The ship captain and scientific researcher, who ran a woodworking and finishing business for 25 years, has become a crusader in recent years against the plastic that lands on the shore and in the ocean. Last week, Moore visited the Robert B. Moore Theatre at Orange Coast College to give a two-hour lecture on the dangers of the amount of plastic amassing in the Pacific Ocean.
Moore talked to 300 students inside the theater, explaining how the Pacific has become a depository for millions of tons of plastic due to the prevailing clockwise atmospheric currents that continually swirl around trash with no end in sight.
“It’s like a toilet that doesn’t flush,” Moore said.
And yet it’s an uphill, virtually losing battle, he told the students, adding that to truly solve the problem, consumers would either have to nearly boycott plastic, or coastal cities would have to revamp their infrastructure to prevent the flow out to sea. Because neither solution is viable, Moore said, there’s no immediate answer other than to spread the word that there is a crisis at hand — one that’s actually changing the ocean’s overall ecology.
Some fish, for example, are actually living in plastic containers in the middle of the sea, an artificial protector from their prey, and creating a threat to the food chain, Moore said. And other fish, due to the digestion of too much plastic, have either become less fertile or lost their ability to reproduce. As for sea birds, they’re suffering as well, particularly albatrosses, which mistake the plastic for food and die from eating it.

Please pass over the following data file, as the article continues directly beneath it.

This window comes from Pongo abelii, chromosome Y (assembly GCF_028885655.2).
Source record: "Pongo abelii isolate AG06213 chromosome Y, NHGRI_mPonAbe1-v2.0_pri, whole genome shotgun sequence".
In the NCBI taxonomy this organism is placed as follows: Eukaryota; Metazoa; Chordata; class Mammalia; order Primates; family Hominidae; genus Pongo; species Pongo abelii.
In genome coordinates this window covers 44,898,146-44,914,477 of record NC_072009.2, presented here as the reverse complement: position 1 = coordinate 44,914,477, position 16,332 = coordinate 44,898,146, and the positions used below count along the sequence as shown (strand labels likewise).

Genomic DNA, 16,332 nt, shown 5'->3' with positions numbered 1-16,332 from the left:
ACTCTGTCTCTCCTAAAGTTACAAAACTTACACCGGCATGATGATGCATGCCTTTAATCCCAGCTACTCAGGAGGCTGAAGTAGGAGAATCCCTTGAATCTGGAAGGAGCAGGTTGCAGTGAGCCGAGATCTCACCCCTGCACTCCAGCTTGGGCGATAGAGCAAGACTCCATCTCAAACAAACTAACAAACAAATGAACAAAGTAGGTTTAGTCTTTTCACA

The problem is caused at the international level, he said. Moore showed dozens of photographs on the wall of the theater, pointing out that many of the items found in the ocean don’t just come from the United States.
He predicted that more than 100 million tons of plastic would make their way into the Pacific Ocean in the next four years, their chief routes being rivers and streams. After the presentation, he said Huntington Beach was particularly susceptible to the impacts of plastic, since the city lies at the foot of the Santa Ana River and often receives the plastics the river washes down.
Moore noted that local groups such as Orange County Coastkeeper, which lead beach cleanups, do a valuable service and can inspire politicians to take action.
“All of those are part of the solution,” he said. “My belief is that as the people lead, the leaders will follow.”